Laboratory simulation of flow through single fractured granite

Kunal Kumar Singh, Devendra Singh, Ranjith Pathegama Gamage

Research output: Contribution to journalArticleResearchpeer-review

64 Citations (Scopus)


Laboratory simulation on fluid flow through fractured rock is important in addressing the seepage/fluid-in-rush related problems that occur during the execution of any civil or geological engineering projects. To understand the mechanics and transport properties of fluid through a fractured rock in detail and to quantify the sources of non-linearity in the discharge and base pressure relationship, fluid flow experiments were carried out on a cylindrical sample of granite containing a ‘single rough walled fracture’. These experiments were performed under varied conditions of confining pressures, σ3 (5-40 MPa), which can simulate the condition occurring about 1,000 m below in the earth crust, with elevated base pressure, bp (up to 25 MPa) and by changing fracture roughness. The details of the methodologies involved and the observations are discussed here. The obtained results indicate that most of the data in the Q verses bp plot, fall on the straight line and the flow through the single fracture in granite obeys Darcy's law or the well-known “cubic law” even at high value of bp (=4 MPa) and σ3 (=5 MPa) combination. The Reynolds number is quite sensitive to the bp, σ3 and fracture roughness, and there is a critical bp, beyond which transition in flow occurs from laminar to turbulent. It is believed that such studies will be quite useful in identifying the limits of applicability of well know ‘cubic law’, which is required for precise calculation of discharge and/or aperture in any practical issues and in further improving theoretical/numerical models associated with fluid flow through a single fracture.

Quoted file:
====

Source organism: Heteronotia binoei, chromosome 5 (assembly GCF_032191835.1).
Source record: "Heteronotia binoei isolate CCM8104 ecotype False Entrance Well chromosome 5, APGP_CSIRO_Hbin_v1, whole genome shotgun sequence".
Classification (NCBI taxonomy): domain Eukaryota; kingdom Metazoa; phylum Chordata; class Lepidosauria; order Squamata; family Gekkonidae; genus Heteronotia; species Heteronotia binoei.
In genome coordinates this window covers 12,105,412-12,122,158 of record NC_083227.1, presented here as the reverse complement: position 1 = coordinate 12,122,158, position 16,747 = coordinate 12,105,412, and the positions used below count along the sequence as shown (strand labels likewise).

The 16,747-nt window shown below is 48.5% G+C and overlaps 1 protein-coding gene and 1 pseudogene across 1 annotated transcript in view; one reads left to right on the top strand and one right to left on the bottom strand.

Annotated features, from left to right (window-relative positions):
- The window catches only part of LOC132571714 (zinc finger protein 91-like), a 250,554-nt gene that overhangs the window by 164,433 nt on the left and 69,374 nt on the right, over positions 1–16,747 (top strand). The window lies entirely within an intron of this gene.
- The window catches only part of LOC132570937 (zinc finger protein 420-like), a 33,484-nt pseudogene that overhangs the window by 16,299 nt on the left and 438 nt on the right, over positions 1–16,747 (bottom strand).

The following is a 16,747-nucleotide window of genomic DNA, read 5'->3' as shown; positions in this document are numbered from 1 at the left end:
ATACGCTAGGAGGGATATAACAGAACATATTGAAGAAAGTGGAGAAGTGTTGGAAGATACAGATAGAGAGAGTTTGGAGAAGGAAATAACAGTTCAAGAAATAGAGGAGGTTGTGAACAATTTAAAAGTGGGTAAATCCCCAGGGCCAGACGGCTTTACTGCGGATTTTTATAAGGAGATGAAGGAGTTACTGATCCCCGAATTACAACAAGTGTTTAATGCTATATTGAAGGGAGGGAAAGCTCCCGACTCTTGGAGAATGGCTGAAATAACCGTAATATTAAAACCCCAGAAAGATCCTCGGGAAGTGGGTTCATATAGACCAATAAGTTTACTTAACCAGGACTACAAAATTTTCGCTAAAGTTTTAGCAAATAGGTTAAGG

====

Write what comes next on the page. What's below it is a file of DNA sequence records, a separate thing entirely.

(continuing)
Original languageEnglish
Pages (from-to)987 - 1000
Number of pages14
JournalRock Mechanics and Rock Engineering
Issue number3
Publication statusPublished - 1 May 2015


  • Rockmass
  • Single fracture
  • Fluid flow
  • Non-linear flow
  • Confining pressure

Cite this